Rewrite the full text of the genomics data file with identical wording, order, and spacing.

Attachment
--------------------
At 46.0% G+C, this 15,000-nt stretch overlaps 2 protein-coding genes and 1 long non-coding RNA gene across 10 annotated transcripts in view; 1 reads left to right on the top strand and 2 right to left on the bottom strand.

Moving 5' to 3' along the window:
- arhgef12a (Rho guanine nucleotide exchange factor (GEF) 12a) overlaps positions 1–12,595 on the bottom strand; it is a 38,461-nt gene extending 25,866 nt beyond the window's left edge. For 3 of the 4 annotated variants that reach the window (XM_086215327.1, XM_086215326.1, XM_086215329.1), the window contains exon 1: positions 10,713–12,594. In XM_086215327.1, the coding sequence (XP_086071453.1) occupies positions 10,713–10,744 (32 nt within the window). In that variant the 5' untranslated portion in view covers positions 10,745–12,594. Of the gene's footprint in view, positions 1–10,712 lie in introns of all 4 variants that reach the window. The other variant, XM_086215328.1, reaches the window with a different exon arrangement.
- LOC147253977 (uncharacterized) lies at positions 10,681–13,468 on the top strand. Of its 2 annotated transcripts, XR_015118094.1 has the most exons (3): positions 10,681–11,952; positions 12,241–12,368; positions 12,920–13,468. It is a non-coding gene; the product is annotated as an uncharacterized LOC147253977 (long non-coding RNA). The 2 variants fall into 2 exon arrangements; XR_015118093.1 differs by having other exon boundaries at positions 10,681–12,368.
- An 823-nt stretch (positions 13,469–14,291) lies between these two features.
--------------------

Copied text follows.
At 46.0% G+C, this 15,000-nt stretch overlaps 2 protein-coding genes and 1 long non-coding RNA gene across 10 annotated transcripts in view; 1 reads left to right on the top strand and 2 right to left on the bottom strand.

Moving 5' to 3' along the window:
- arhgef12a (Rho guanine nucleotide exchange factor (GEF) 12a) overlaps positions 1–12,595 on the bottom strand; it is a 38,461-nt gene extending 25,866 nt beyond the window's left edge. For 3 of the 4 annotated variants that reach the window (XM_086215327.1, XM_086215326.1, XM_086215329.1), the window contains exon 1: positions 10,713–12,594. In XM_086215327.1, the coding sequence (XP_086071453.1) occupies positions 10,713–10,744 (32 nt within the window). In that variant the 5' untranslated portion in view covers positions 10,745–12,594. Of the gene's footprint in view, positions 1–10,712 lie in introns of all 4 variants that reach the window. The other variant, XM_086215328.1, reaches the window with a different exon arrangement.
- LOC147253977 (uncharacterized) lies at positions 10,681–13,468 on the top strand. Of its 2 annotated transcripts, XR_015118094.1 has the most exons (3): positions 10,681–11,952; positions 12,241–12,368; positions 12,920–13,468. It is a non-coding gene; the product is annotated as an uncharacterized LOC147253977 (long non-coding RNA). The 2 variants fall into 2 exon arrangements; XR_015118093.1 differs by having other exon boundaries at positions 10,681–12,368.
- An 823-nt stretch (positions 13,469–14,291) lies between these two features.